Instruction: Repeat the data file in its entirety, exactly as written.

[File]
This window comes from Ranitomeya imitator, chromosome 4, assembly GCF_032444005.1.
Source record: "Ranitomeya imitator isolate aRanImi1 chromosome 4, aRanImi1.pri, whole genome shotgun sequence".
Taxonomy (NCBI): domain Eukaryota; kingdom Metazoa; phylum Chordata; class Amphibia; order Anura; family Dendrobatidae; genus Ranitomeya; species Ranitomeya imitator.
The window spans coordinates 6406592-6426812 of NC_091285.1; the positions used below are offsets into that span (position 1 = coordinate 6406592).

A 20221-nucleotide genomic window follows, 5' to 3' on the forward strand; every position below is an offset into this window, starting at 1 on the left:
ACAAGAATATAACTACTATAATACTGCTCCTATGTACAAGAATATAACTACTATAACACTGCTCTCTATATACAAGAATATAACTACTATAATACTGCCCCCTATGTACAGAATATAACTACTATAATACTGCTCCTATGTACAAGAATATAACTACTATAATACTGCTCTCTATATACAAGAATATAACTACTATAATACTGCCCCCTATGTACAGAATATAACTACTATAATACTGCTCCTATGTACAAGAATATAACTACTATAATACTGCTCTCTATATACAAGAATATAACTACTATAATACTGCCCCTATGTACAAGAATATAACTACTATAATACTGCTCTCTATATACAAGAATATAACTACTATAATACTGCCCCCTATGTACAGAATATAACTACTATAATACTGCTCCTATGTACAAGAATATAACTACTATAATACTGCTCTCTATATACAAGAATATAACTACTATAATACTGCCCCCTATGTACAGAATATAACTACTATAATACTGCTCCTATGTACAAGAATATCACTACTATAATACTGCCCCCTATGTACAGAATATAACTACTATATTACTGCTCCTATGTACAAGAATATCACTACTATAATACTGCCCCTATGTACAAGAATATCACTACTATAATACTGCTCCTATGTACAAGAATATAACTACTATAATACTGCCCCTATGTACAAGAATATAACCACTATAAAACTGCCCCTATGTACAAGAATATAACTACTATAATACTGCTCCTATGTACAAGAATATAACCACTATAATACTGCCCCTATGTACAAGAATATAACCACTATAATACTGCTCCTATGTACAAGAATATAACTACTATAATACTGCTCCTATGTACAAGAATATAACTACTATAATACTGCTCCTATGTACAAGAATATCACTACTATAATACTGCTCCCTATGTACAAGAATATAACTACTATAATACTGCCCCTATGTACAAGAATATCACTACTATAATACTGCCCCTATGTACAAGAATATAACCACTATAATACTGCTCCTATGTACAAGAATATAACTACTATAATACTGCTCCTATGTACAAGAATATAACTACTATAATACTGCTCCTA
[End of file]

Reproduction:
This window comes from Ranitomeya imitator, chromosome 4, assembly GCF_032444005.1.
Source record: "Ranitomeya imitator isolate aRanImi1 chromosome 4, aRanImi1.pri, whole genome shotgun sequence".
Taxonomy (NCBI): domain Eukaryota; kingdom Metazoa; phylum Chordata; class Amphibia; order Anura; family Dendrobatidae; genus Ranitomeya; species Ranitomeya imitator.
The window spans coordinates 6406592-6426812 of NC_091285.1; the positions used below are offsets into that span (position 1 = coordinate 6406592).

A 20221-nucleotide genomic window follows, 5' to 3' on the forward strand; every position below is an offset into this window, starting at 1 on the left:
ACAAGAATATAACTACTATAATACTGCTCCTATGTACAAGAATATAACTACTATAACACTGCTCTCTATATACAAGAATATAACTACTATAATACTGCCCCCTATGTACAGAATATAACTACTATAATACTGCTCCTATGTACAAGAATATAACTACTATAATACTGCTCTCTATATACAAGAATATAACTACTATAATACTGCCCCCTATGTACAGAATATAACTACTATAATACTGCTCCTATGTACAAGAATATAACTACTATAATACTGCTCTCTATATACAAGAATATAACTACTATAATACTGCCCCTATGTACAAGAATATAACTACTATAATACTGCTCTCTATATACAAGAATATAACTACTATAATACTGCCCCCTATGTACAGAATATAACTACTATAATACTGCTCCTATGTACAAGAATATAACTACTATAATACTGCTCTCTATATACAAGAATATAACTACTATAATACTGCCCCCTATGTACAGAATATAACTACTATAATACTGCTCCTATGTACAAGAATATCACTACTATAATACTGCCCCCTATGTACAGAATATAACTACTATATTACTGCTCCTATGTACAAGAATATCACTACTATAATACTGCCCCTATGTACAAGAATATCACTACTATAATACTGCTCCTATGTACAAGAATATAACTACTATAATACTGCCCCTATGTACAAGAATATAACCACTATAAAACTGCCCCTATGTACAAGAATATAACTACTATAATACTGCTCCTATGTACAAGAATATAACCACTATAATACTGCCCCTATGTACAAGAATATAACCACTATAATACTGCTCCTATGTACAAGAATATAACTACTATAATACTGCTCCTATGTACAAGAATATAACTACTATAATACTGCTCCTATGTACAAGAATATCACTACTATAATACTGCTCCCTATGTACAAGAATATAACTACTATAATACTGCCCCTATGTACAAGAATATCACTACTATAATACTGCCCCTATGTACAAGAATATAACCACTATAATACTGCTCCTATGTACAAGAATATAACTACTATAATACTGCTCCTATGTACAAGAATATAACTACTATAATACTGCTCCTA